Sadlowski's running mate, Marv Weinstock, was a comrade of Frank's from the American Socialist group (often referred to by radicals as the Cochranties, after their leader Bert Cochran), which was expelled from the SWP in 1953. They attempted to retain the legacy of Leon Trotsky while collaborating with other leftists, overcoming sectarian divisions. American Socialist, the group's magazine, was an organizational publication, but one that also tried to discuss and publish other socialist views. American Socialist served as one of the inspirations for our own International Socialist Review, of which Frank was a great fan.

For some years, Frank was the Chicago organizer of the American Socialist group, and his skillful and effective work made it probably the liveliest and most successful of the American Socialist branches.

During a layoff from U.S. Steel in 1956, Frank made the transition from steelworker to music promoter. He organized a benefit concert for the movement and in the process discovered the talents that set him on his new career path as an organizer of show business events. He followed in the footsteps of the greatest American impresario Sol Hurok, who began his career organizing benefits for the Socialist Party.

Frank successfully merged a career as a promoter with managing benefits concerts and other events for the movement. For the next 25 years, he was the principal presenter of folk and popular music in Chicago.

IN THE late 1950s and early 1960s, Frank was the director of the Chicago folk music scene, then a part of left culture. He managed artists like Martha Schlamme, the Chad Mitchell Trio and others, while arranging concerts for the Weavers, Odetta, the Clancy Brothers, Miriam Makeba and others. Frank's politics played a role in this new arrangement. He specialized in flouting the establishment's blacklist, producing events for performers whose careers had been sabotaged by the anticommunist witch hunts of the McCarthy years.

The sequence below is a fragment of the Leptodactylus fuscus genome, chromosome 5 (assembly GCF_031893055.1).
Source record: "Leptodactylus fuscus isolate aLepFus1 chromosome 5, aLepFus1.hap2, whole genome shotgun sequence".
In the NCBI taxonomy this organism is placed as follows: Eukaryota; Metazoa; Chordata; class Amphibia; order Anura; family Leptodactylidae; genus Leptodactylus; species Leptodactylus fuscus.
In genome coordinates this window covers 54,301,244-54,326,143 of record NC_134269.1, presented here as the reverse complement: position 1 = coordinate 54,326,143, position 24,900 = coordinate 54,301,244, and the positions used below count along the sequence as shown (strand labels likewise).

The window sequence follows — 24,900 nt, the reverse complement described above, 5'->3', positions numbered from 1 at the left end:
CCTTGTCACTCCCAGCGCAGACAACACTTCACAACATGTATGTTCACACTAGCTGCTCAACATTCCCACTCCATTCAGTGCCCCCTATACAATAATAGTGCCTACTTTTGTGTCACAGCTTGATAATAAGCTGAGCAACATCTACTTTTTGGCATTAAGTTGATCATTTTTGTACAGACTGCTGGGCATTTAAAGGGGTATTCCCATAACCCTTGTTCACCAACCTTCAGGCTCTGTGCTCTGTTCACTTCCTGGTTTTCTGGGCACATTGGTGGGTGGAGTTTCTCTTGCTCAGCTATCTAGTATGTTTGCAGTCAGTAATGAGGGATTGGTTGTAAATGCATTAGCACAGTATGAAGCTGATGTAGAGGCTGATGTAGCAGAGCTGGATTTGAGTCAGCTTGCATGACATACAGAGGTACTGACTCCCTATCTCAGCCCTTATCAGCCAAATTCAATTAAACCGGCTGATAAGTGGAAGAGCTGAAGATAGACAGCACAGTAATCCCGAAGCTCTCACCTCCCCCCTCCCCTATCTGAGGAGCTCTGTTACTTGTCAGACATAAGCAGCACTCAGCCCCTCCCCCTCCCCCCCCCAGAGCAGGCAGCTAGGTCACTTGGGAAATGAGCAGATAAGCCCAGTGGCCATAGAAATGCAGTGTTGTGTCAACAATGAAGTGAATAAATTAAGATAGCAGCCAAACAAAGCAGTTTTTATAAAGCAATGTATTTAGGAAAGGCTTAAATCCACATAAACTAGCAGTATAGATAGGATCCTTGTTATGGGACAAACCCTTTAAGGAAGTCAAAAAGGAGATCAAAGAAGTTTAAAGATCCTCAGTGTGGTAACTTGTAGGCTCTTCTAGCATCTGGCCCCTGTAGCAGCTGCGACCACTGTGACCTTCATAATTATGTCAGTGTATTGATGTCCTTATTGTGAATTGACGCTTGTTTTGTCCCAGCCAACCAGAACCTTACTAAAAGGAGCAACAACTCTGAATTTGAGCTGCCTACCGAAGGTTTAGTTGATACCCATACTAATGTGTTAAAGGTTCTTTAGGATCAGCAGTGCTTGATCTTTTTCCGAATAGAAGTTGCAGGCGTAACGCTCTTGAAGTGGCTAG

This started with Josh White and progressed to Pete Seeger, for whom Frank ran successful concerts when Seeger had trouble getting large bookings. Frank also specialized in arranging concerts for Black artists and managed the Gateway Singers, which was one of the first racially integrated groups.

Frank had an extraordinary ability to gauge the pulse of changing popular culture. He was among the first to sense the shift in popular taste from folk to rock music and nimbly used his promoting skills to encourage it.

He was the first to bring the Beatles to Chicago, and he later organized concerts for the Rolling Stones, Frank Zappa, Led Zeppelin and the Mothers of Invention. At the same time, his Triangle Productions was the vehicle for performances by Frank Sinatra, Johnny Mathis, Barbara Streisand and Harry Belafonte, who became a close personal and political friend of Frank's. For a quarter of a century, Frank dominated the popular music scene in Chicago.

He used his connections in the entertainment world to further movement activities. The Student Nonviolent Coordinating Committee (SNCC) asked him to produce "We Shall Overcome," the only record made by the SNCC Freedom Singers. Studs Terkel went to Frank to organize a delegation of artists to go to the 1965 Selma March. King requested and Frank organized a series of benefit concerts for the Southern Christian Leadership Conference in 1968. Frank got Harry Belafonte to put on a benefit for the JOIN (Jobs or Income Group) in Uptown. These are just some highlights of what he was always doing, much of it lost to history.

Frank was not confined to musical production; he was an impresario of popular culture. He managed Madison Square Garden for a time, and for years, he ran the Rosemont Horizon arena as a sports and music venue. Then he headed the Delta Queen Steamboat Company.